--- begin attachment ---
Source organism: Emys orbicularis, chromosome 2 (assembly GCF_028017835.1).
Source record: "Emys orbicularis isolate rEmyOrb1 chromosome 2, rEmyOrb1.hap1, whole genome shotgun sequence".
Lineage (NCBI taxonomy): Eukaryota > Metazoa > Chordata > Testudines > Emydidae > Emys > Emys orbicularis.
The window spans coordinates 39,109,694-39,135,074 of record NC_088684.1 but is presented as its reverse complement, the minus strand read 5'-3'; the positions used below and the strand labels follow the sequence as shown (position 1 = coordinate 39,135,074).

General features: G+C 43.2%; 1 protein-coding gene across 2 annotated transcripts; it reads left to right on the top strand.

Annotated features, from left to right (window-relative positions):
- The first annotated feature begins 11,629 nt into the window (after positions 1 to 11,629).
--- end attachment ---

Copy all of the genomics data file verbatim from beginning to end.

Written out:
Source organism: Emys orbicularis, chromosome 2 (assembly GCF_028017835.1).
Source record: "Emys orbicularis isolate rEmyOrb1 chromosome 2, rEmyOrb1.hap1, whole genome shotgun sequence".
Lineage (NCBI taxonomy): Eukaryota > Metazoa > Chordata > Testudines > Emydidae > Emys > Emys orbicularis.
The window spans coordinates 39,109,694-39,135,074 of record NC_088684.1 but is presented as its reverse complement, the minus strand read 5'-3'; the positions used below and the strand labels follow the sequence as shown (position 1 = coordinate 39,135,074).

General features: G+C 43.2%; 1 protein-coding gene across 2 annotated transcripts; it reads left to right on the top strand.

Annotated features, from left to right (window-relative positions):
- The first annotated feature begins 11,629 nt into the window (after positions 1 to 11,629).